In the previous post, we had an overview about text pre-processing in keras. In this post we will use a real dataset from the Toxic Comment Classification Challenge on Kaggle which solves a multi-label classification problem. In this competition, it was required to build a model that’s “capable of detecting different types of toxicity like threats, obscenity, insults, and identity-based hate”. The dataset includes thousands of comments from Wikipedia’s talk page edits and each comment can have more than one tag. [Read More]
Intro to Text Classification with Keras (Part 1)
pre-processing, embeddings and more
Keras provides a simple and flexible API to build and experiment with neural networks. I used it in both python and R, but I decided to write this post in R since there are less examples and tutorials. This series of posts will focus on text classification using keras. The introductory post will show a minimal example to explain: text pre-processing in keras. how and why to use embeddings. [Read More]
R-Ladies at DataFest Tbilisi
In November 2018, I attended DataFest Tbilisi 2018 as I was invited by R-Ladies Tbilisi to give a talk, a workshop and mentor participants in a Datathon. It was a great opportunity and I would particularly highlight the second and third day were we had R-Ladies Room for R lovers with a series of workshops and a Datathon organized and led by R-Ladies who were the main representatives of the R community there. [Read More]
Handling R errors the rlang way
Custom conditions, subclasses and more!
Every day we deal with errors, warnings and messages while writing, debugging or reviewing code. The three types belong to conditions in R. You might hope to see as few of them as possible, but actually they are so helpful when they describe the problem concisely and refer to its source. So if you write functions or code for yourself or others, it is a good practice to spend more time in writing descriptive conditions. [Read More]
Tidy Eval Meets ggplot2
The Bang Bang Plots
Almost a year ago I wrote about my My First Steps into The World of Tidy Eval. At the end I tweeted asking Hadley Wickham and Lionel Henrey whether ggplot2 was compatible with the tidy eval, They said that it was on the todo list. Finally, ggplot2 3.0.0 got released last week with the support of tidy eval, so I thought it was time to write about it! ggplot2 3. [Read More]
#runconf18: My First rOpenSci Unconf Experience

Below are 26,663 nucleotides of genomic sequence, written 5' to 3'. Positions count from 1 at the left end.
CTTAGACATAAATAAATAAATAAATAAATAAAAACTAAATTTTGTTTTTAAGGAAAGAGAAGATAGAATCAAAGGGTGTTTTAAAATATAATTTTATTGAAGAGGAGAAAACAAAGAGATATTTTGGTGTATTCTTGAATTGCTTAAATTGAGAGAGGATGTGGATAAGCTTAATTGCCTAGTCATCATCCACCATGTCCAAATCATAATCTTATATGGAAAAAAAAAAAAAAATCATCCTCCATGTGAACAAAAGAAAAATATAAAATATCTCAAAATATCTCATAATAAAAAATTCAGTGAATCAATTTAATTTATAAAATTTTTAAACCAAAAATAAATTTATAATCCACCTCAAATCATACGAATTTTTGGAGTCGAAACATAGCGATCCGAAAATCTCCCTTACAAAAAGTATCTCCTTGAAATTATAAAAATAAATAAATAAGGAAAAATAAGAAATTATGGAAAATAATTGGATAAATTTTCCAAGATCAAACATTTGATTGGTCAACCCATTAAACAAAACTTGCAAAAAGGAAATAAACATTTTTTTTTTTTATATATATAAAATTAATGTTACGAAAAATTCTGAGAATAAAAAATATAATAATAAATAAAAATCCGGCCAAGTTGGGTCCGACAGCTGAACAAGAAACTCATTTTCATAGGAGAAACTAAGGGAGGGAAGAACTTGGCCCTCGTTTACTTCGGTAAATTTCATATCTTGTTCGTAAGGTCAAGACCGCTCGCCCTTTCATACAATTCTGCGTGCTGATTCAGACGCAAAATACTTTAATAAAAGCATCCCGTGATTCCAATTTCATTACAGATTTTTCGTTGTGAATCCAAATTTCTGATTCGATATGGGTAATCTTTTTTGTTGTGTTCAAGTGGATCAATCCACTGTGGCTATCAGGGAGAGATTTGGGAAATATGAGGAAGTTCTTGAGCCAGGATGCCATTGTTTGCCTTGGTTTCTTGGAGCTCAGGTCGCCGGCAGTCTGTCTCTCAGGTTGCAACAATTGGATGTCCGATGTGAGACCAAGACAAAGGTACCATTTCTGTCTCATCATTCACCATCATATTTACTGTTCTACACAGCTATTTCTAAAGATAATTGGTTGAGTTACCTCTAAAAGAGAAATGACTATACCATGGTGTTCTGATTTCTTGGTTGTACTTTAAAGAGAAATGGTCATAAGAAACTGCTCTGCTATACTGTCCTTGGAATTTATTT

Last week I had the opportunity to attend rOpenSci #runconf18. It was a remarkable event, in which ~60 diverse people gathered to work on projects related to open data, package development, data visualization, reproducibility, education and more. But before talking about the unconf details, let me tell you my story with rOpenSci! I don’t remember exactly the first time I heard about rOpenSci, but I think it was around two years ago. [Read More]
yelpr Package for Yelp Fusion API
Or My Story with Package Development
Today I pushed a preliminary version of yelpr an R library for the Yelp Fusion API, and my first public package. I am still working on it and intended to share it with others to get feedback. But I also thought about writing a blog post to tell my story with package development in general, and my thought process while developing yelpr. What was my journey with package development? When I started to learn R, end of 2015, I was benefiting from the great amount of packages developed by “others”. [Read More]
What do you want to do with strings?
A couple of days ago, I passed by Sarah Drasner’s Array Explorer. It was through a retweet by Emily Robinson, who proposed the idea of a similar app for working with strings in R. I thought about giving it a try, and I deployed a preliminary Shiny App Stringr Explorer; which is still under development. In the following sections, I will give a brief about the data extracted from the package documentation to use in the Stringr Explorer app, and I’ll be glad to get better suggestions and contributions. [Read More]
Giving My First Data Science Talk
3 accepted abstracts after 3 rejected!
A couple of weeks ago, I gave my first talk in a data science/rstats conference; Fitting Humans Stories in List Columns: Cases from an Online Recruitment Platform. It was at EARL Boston and it was a good experience as I received positive feedback from the attendees. I intended to write about the story I shared in my talk. But then I recalled Emily Robinson’s post Giving Your First Data Science Talk, published last July. [Read More]
Adding Skimr Spark Histograms in Dataframe Columns
A couple of weeks ago, I was looking for a package, I previously passed by, that prints summary statistics with inline histograms. I checked all my bookmarks and liked tweets, but I couldn’t find it! So I asked on twitter. fortunately Maëlle Salmon read the tweet and guided me to skimr by ropenscilabs, who actually release many useful packages. In this post, I will focus on spark histograms in summary statistics and beyond. [Read More]